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Publication numberUS6549072 B1
Publication typeGrant
Application numberUS 10/052,035
Publication dateApr 15, 2003
Filing dateJan 16, 2002
Priority dateJan 16, 2002
Fee statusPaid
Also published asCA2472125A1, DE60304028D1, DE60304028T2, EP1468489A1, EP1468489B1, WO2003063344A1, WO2003063344B1
Publication number052035, 10052035, US 6549072 B1, US 6549072B1, US-B1-6549072, US6549072 B1, US6549072B1
InventorsScott D. Vernon
Original AssigneeMedtronic, Inc.
Export CitationBiBTeX, EndNote, RefMan
External Links: USPTO, USPTO Assignment, Espacenet
Operational amplifier having improved input offset performance
US 6549072 B1
Abstract
A low-power operational amplifier comprises a differential input-stage and an output stage. The differential input-stage includes first and second differentially coupled input transistors each having base, emitter, and collector electrodes. A first current mirror circuit is coupled to the first and second input transistors and produces a first current which perturbs the current flowing through the first input transistor. The output stage is coupled to the differential input-stage and to the current mirror circuit and produces a second larger current which perturbs the current flowing through the second input transistor. The ratio of the emitter areas of the first and second input transistors are selected to substantially eliminate offset voltage caused by the difference between the first and second perturbing currents. This device is especially suited for low-power Class A bipolar operational amplifiers such as the type employed in low-power medical devices.
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Claims(20)
What is claimed is:
1. A low-power operational amplifier, comprising;
a differential input-stage comprising;
first and second differentially coupled input transistors each having a base, an emitter, and a collector; and
a first current mirror circuit coupled to said first and second input transistors, said first current mirror circuit producing a first current which perturbs current flowing through said first input transistor; and
an output stage coupled to said differential input-stage and to said current mirror circuit, said output stage producing a second current, larger than said first current, which perturbs the current flowing through said second input transistor, the ratio of emitter areas of the first and second input transistors being selected to substantially eliminate offset voltage caused by the difference between said first current and said second larger current.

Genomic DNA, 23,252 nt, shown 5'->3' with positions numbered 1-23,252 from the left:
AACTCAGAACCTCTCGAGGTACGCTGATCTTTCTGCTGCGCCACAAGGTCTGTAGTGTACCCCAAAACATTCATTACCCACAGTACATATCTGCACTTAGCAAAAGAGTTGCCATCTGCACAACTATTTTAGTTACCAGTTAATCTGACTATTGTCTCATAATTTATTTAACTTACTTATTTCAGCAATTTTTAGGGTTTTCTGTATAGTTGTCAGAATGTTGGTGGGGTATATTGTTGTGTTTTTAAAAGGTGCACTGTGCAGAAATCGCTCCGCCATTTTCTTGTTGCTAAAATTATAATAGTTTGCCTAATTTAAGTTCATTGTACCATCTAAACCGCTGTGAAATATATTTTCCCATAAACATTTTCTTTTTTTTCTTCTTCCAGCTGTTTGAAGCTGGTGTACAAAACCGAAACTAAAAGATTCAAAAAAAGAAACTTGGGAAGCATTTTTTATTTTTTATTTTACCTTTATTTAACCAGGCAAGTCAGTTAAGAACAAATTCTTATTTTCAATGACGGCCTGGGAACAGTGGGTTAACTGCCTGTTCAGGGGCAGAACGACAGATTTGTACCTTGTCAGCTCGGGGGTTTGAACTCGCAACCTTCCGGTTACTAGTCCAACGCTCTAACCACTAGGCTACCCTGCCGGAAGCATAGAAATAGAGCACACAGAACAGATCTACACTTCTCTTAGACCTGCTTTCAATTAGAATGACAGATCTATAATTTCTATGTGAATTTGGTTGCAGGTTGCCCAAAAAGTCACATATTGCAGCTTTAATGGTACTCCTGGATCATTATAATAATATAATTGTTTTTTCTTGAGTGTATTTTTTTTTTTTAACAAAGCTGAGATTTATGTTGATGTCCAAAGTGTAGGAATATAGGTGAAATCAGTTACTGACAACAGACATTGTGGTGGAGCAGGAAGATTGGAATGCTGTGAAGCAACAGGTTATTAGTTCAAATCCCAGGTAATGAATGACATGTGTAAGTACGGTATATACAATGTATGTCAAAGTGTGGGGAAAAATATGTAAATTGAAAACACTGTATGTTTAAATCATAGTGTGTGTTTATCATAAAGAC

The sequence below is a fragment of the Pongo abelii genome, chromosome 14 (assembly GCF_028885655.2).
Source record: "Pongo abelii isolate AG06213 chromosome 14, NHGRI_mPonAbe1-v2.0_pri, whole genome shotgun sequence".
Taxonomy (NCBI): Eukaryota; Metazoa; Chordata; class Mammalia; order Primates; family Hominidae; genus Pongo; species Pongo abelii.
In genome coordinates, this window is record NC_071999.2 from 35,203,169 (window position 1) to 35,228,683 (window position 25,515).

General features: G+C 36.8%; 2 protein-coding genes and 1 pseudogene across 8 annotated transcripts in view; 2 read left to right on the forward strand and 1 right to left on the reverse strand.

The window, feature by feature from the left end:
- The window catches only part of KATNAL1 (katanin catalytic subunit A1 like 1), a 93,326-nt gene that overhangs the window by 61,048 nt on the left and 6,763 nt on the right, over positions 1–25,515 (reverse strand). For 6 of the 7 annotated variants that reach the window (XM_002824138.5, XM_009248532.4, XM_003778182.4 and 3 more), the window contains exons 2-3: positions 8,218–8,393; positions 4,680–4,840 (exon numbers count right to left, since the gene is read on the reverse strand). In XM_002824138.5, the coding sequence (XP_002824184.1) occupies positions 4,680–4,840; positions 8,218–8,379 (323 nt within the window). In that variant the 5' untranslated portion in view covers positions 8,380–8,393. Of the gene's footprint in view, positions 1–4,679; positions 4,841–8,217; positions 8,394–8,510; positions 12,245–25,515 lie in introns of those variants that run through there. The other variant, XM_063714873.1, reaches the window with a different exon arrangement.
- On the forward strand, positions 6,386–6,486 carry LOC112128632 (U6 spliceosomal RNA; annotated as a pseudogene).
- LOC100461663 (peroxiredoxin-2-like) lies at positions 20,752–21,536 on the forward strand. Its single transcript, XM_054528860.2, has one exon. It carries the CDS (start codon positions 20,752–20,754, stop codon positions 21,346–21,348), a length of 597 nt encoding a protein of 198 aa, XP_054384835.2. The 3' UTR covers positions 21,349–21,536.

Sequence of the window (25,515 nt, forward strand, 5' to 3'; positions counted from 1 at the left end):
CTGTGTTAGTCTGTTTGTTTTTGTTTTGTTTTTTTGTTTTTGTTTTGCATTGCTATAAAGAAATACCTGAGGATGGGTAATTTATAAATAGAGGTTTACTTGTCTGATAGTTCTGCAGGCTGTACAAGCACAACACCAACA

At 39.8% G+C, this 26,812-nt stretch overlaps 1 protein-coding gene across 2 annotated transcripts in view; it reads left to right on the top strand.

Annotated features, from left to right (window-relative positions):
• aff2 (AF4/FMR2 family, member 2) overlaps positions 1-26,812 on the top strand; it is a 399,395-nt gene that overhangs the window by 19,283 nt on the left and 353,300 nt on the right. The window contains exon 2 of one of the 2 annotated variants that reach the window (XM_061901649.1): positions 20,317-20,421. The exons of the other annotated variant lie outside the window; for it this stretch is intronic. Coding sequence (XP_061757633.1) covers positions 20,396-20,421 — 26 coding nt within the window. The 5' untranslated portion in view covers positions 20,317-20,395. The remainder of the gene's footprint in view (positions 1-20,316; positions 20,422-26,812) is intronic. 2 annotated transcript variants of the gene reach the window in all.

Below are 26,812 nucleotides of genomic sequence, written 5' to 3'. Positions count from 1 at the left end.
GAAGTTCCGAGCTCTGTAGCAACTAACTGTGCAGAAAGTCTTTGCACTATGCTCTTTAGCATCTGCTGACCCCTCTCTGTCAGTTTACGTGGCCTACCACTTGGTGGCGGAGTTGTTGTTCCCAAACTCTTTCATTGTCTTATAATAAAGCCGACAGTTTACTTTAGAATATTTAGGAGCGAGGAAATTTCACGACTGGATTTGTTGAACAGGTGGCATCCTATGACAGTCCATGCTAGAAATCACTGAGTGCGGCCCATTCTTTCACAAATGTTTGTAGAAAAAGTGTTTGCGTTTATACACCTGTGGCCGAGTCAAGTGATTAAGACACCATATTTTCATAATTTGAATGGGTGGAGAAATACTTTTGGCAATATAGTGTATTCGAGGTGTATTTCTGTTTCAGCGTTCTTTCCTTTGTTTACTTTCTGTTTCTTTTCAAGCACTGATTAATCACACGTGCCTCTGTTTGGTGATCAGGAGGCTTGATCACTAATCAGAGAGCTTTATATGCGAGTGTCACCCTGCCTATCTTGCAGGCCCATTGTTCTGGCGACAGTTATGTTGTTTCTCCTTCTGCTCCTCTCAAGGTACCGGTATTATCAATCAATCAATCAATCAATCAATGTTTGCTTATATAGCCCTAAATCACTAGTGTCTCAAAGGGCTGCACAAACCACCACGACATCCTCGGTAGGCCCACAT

2. A low-power operational amplifier according to claim 1 wherein said first current perturbs the current flowing in said first input transistor by the same percentage as said second current perturbs the current flowing in said second input transistor.
3. A low-power operational amplifier according to claim 1, wherein said first current mirror circuit comprises:
a third transistor configured as a diode having a collector coupled to the collector of said first input transistor, an emitter coupled to a first supply voltage terminal, and a base; and
a fourth transistor having a base coupled to the base of said third transistor, a collector coupled to collector of said second input transistor, and an emitter coupled to said first supply voltage terminal, the ratio of the emitter area of said third transistor to the emitter area of said fourth transistor being substantially equal to the ratio of the emitter area of said first transistor to the emitter area of said second transistor.
4. A low-power operational amplifier according to claim 3 wherein said output stage comprises a fifth transistor having a base coupled to the collectors of said second and fourth transistors, an emitter coupled to said first supply voltage terminal, and a collector coupled to an output terminal of said operational amplifier.